Author(s): Sun Y, Connors KE, Yang DQ
Abstract Share this page
Abstract AMPK is an AMP-activated protein kinase that plays an important role in regulating cellular energy homeostasis. Metabolic stress, such as heat shock and glucose starvation, causes an energy deficiency in the cell and leads to elevated levels of intracellular AMP. This results in the phosphorylation and activation of AMPK. LKB1, a tumor suppressor, has been identified as an upstream kinase of AMPK. We found that in response to treatment with 5-aminoimidazole-4-carboxamide-1-beta-4-ribofuranoside (AICAR), the LKB1 deficient cancer cell line, HeLa, exhibited AMPK-alpha phosphorylation. This indicates the existence of an LKB1-independent AMPK-alpha phosphorylation pathway. ATM is a protein that is deficient in the disease ataxia telangiectasia (A-T). We measured the activation of AMPK by AICAR in the normal mouse embryo fibroblast cell line, A29, and the mouse cell line lacking the ATM protein, A38. In A38 cells, the level of AICAR-induced AMPK-alpha phosphorylation was significantly lower than that found in A29 cells. Furthermore, phosphorylation of AMPK in HeLa and A29 cells was inhibited by an ATM specific inhibitor, KU-55933. Our results demonstrate that AICAR treatment could lead to phosphorylation of AMPK in an ATM-dependent and LKB1-independent manner. Thus, ATM may function as a potential AMPK kinase in response to AICAR treatment.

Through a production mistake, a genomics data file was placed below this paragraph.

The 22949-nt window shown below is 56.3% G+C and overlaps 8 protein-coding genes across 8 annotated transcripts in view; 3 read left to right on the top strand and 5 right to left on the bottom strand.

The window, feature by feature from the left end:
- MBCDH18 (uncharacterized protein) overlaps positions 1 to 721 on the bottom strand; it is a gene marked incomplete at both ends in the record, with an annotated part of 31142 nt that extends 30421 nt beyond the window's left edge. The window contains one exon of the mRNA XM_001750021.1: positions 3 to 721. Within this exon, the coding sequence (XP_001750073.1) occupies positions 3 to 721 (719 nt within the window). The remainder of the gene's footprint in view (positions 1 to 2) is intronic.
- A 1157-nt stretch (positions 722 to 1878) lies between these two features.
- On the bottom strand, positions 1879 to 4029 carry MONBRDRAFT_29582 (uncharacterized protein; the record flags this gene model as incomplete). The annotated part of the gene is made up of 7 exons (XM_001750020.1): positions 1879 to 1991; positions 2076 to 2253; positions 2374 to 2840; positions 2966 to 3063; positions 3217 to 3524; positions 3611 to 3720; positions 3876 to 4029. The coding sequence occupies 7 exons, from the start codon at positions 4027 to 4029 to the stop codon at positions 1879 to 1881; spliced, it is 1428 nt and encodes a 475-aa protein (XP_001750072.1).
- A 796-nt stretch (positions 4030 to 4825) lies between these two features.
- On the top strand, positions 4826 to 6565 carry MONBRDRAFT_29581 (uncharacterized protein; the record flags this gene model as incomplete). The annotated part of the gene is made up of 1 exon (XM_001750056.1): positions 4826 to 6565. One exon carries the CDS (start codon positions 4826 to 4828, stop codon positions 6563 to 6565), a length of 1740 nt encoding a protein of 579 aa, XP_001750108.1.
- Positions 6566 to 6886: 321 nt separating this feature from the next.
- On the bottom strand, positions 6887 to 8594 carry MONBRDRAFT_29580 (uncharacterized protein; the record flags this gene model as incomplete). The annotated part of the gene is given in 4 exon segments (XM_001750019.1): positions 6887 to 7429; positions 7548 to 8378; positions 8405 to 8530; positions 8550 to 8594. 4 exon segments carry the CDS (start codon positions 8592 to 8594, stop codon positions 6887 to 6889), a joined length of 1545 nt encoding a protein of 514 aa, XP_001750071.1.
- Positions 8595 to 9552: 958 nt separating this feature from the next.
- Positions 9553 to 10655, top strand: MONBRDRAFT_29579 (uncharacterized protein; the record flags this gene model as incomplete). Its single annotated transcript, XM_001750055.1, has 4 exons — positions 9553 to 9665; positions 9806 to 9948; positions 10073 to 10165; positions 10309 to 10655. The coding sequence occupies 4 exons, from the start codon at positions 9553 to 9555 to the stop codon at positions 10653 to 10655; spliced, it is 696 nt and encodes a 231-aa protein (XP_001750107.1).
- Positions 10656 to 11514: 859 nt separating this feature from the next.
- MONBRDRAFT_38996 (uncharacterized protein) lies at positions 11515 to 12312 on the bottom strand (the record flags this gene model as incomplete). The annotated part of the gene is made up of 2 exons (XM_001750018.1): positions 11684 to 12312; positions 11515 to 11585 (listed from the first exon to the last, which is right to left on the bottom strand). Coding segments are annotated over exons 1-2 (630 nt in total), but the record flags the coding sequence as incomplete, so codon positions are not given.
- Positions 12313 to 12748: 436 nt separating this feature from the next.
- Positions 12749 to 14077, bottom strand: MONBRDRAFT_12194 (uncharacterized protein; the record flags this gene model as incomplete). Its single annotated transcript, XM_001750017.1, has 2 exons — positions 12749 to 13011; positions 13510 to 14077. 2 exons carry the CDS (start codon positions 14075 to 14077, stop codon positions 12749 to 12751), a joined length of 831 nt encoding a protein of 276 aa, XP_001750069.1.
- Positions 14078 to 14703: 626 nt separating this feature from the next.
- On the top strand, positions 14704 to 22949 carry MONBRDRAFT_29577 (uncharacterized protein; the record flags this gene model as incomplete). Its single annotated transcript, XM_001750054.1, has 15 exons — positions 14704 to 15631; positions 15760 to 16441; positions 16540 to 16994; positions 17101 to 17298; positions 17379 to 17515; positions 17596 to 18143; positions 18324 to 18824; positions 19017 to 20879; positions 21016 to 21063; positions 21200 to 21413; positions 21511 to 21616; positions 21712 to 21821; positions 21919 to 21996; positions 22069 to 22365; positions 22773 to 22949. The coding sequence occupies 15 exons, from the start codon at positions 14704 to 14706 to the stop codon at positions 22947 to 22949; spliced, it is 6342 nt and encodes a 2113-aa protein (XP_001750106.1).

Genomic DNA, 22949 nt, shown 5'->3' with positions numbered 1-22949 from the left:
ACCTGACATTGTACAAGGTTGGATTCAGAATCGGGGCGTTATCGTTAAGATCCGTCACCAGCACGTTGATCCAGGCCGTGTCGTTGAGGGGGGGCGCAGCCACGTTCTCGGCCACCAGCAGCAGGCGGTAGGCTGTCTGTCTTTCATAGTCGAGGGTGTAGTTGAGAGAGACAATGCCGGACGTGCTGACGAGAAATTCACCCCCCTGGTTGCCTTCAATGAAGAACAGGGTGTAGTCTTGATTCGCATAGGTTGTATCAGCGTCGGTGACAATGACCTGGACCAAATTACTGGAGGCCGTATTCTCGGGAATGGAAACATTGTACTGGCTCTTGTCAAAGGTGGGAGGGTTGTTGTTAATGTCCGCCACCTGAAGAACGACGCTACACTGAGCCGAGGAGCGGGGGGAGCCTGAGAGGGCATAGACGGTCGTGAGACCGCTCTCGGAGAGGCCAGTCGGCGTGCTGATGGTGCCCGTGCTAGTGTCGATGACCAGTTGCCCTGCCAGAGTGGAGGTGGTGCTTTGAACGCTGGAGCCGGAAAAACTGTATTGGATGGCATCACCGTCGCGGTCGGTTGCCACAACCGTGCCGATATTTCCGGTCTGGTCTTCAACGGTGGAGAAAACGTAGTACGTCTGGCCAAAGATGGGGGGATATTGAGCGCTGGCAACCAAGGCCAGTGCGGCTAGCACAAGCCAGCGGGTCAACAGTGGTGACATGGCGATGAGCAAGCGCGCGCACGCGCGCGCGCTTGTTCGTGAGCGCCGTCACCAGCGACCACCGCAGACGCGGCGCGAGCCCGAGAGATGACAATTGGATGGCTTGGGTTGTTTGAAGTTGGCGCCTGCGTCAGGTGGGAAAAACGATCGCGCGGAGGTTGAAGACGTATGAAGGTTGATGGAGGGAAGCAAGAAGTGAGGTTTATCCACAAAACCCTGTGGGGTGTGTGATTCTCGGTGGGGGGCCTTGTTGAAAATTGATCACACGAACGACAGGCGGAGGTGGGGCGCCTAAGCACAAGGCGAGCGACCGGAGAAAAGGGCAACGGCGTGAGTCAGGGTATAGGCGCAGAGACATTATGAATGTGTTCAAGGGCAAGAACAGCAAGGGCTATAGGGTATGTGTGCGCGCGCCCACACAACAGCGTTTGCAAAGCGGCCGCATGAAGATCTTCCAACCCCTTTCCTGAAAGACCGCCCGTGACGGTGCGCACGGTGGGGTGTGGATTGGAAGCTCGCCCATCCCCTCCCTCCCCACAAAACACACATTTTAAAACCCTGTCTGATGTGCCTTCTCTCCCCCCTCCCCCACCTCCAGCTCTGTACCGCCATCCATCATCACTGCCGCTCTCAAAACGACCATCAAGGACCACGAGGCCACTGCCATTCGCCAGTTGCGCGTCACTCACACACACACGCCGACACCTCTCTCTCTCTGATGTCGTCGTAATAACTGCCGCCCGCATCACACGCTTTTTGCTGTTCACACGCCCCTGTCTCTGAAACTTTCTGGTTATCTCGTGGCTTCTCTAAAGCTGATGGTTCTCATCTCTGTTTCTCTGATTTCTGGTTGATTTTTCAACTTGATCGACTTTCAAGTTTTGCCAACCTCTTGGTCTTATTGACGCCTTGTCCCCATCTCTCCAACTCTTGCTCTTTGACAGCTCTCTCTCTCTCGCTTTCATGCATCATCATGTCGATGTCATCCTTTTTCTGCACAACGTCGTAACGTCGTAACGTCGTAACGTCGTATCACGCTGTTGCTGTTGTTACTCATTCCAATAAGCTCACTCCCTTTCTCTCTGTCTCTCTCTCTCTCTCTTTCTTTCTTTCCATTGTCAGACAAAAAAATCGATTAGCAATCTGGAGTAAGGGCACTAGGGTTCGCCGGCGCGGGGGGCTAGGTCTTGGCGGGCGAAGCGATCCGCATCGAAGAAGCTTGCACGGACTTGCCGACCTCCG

This article was published in Mol Cell Biochem
and referenced in Journal of Diabetes & Metabolism